Wiki page detailing ATutor/Lightbox integration

Greg Gay at
Thu Feb 14 17:37:20 UTC 2008

Hi Joseph
We only present 10 images per screen, so there would be 10 updates going
on each time an image is moved. In most cases this won't be a problem,
for smaller installations, but on larger ones, with many people moving
images at the same time, potentially hundreds of calls to the database
and the webserver are being made. And, if there are 20 images per screen
etc., that number increases even more.

My preference would certainly be to eliminate the submit button. You're
right, some people may not even know they have to use the button,
particularly if you can't see it. For systems like Sakai, which caters
to bigger institutions, with higher end hardware and faster networks,
auto submit on move probably won't be a problem. But, ATutor also caters
to less "connected" clientele, who may be using lower end hardware, and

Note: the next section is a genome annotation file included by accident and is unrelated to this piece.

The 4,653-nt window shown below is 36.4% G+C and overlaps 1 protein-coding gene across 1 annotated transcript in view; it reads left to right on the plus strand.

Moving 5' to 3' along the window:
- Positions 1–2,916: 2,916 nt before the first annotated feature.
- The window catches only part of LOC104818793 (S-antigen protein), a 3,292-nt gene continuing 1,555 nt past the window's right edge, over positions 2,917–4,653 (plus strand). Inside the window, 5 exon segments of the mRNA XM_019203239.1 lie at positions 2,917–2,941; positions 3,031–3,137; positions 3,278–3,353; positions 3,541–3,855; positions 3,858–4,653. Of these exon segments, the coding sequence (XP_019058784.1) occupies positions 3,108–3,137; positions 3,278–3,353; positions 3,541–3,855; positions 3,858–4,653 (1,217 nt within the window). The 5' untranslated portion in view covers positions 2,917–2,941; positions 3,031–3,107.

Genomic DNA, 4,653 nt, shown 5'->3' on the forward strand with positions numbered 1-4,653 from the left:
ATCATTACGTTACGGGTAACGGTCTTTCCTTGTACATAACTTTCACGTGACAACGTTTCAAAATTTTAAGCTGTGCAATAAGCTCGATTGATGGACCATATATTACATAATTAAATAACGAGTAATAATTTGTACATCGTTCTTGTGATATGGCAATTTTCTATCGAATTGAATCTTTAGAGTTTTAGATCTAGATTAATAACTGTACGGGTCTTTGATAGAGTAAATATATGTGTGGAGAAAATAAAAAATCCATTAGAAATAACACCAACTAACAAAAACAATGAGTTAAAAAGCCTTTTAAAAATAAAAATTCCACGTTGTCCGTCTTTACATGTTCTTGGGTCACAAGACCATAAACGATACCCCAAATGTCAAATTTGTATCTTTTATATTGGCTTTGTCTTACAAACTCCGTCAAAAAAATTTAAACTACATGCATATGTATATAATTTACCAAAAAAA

slower Internet connections, so we're going to default to the manual
save order method for now. They can always change that setting by
uncommenting a single line in the gallery code to change the setting to
save on move.  We'll probably end up making this a configurable option
at some point, unless we can cut back some on the hardware load and
network traffic.

Let me know if you do come up with a way to minmize the load.


Joseph Scheuhammer wrote:

> Hi Greg,
>> We also discovered by accident that the lightbox generates a submit
>> event when an image is moved,
> Part of the reason for doing this is to maintain state if the user
> leaves the page and later comes back.  A concrete case I can point to
> is Sakai's image gallery tool, where the user might switch galleries
> in the middle of rearranging thumbnails in one gallery.  When they
> switch back, they expect the last thumbnail order they saw to be
> maintained.  It's undesirable to force them to hit a submit button
> before switching out -- users will likely forget to do that (if they
> even know that they have to).
> The submit event is an ajax call and the result is ignored by the
> Lightbox JavaScript code.  If network traffic is a concern, then
> perhaps the information submitted could be minimized.  At the moment
> it submits a form with an input for every thumbnail in the box.  I'd
> have think about how that might be made smaller and still communicate
> enough information to tell the server how the order has changed.

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